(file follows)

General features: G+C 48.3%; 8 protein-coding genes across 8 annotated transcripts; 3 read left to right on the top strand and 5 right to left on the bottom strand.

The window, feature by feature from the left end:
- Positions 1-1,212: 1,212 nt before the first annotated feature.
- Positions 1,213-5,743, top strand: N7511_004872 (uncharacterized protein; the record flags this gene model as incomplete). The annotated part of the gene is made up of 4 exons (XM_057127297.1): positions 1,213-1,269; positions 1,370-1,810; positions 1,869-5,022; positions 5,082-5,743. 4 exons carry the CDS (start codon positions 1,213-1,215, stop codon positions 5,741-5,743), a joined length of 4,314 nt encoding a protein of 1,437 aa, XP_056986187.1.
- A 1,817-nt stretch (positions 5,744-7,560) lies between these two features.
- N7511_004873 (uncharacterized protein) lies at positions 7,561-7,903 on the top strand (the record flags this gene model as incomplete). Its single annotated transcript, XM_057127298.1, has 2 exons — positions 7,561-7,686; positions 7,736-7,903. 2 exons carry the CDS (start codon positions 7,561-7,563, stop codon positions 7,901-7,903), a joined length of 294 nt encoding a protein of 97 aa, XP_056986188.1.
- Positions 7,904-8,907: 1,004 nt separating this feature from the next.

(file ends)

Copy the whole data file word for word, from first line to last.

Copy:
General features: G+C 48.3%; 8 protein-coding genes across 8 annotated transcripts; 3 read left to right on the top strand and 5 right to left on the bottom strand.

The window, feature by feature from the left end:
- Positions 1-1,212: 1,212 nt before the first annotated feature.
- Positions 1,213-5,743, top strand: N7511_004872 (uncharacterized protein; the record flags this gene model as incomplete). The annotated part of the gene is made up of 4 exons (XM_057127297.1): positions 1,213-1,269; positions 1,370-1,810; positions 1,869-5,022; positions 5,082-5,743. 4 exons carry the CDS (start codon positions 1,213-1,215, stop codon positions 5,741-5,743), a joined length of 4,314 nt encoding a protein of 1,437 aa, XP_056986187.1.
- A 1,817-nt stretch (positions 5,744-7,560) lies between these two features.
- N7511_004873 (uncharacterized protein) lies at positions 7,561-7,903 on the top strand (the record flags this gene model as incomplete). Its single annotated transcript, XM_057127298.1, has 2 exons — positions 7,561-7,686; positions 7,736-7,903. 2 exons carry the CDS (start codon positions 7,561-7,563, stop codon positions 7,901-7,903), a joined length of 294 nt encoding a protein of 97 aa, XP_056986188.1.
- Positions 7,904-8,907: 1,004 nt separating this feature from the next.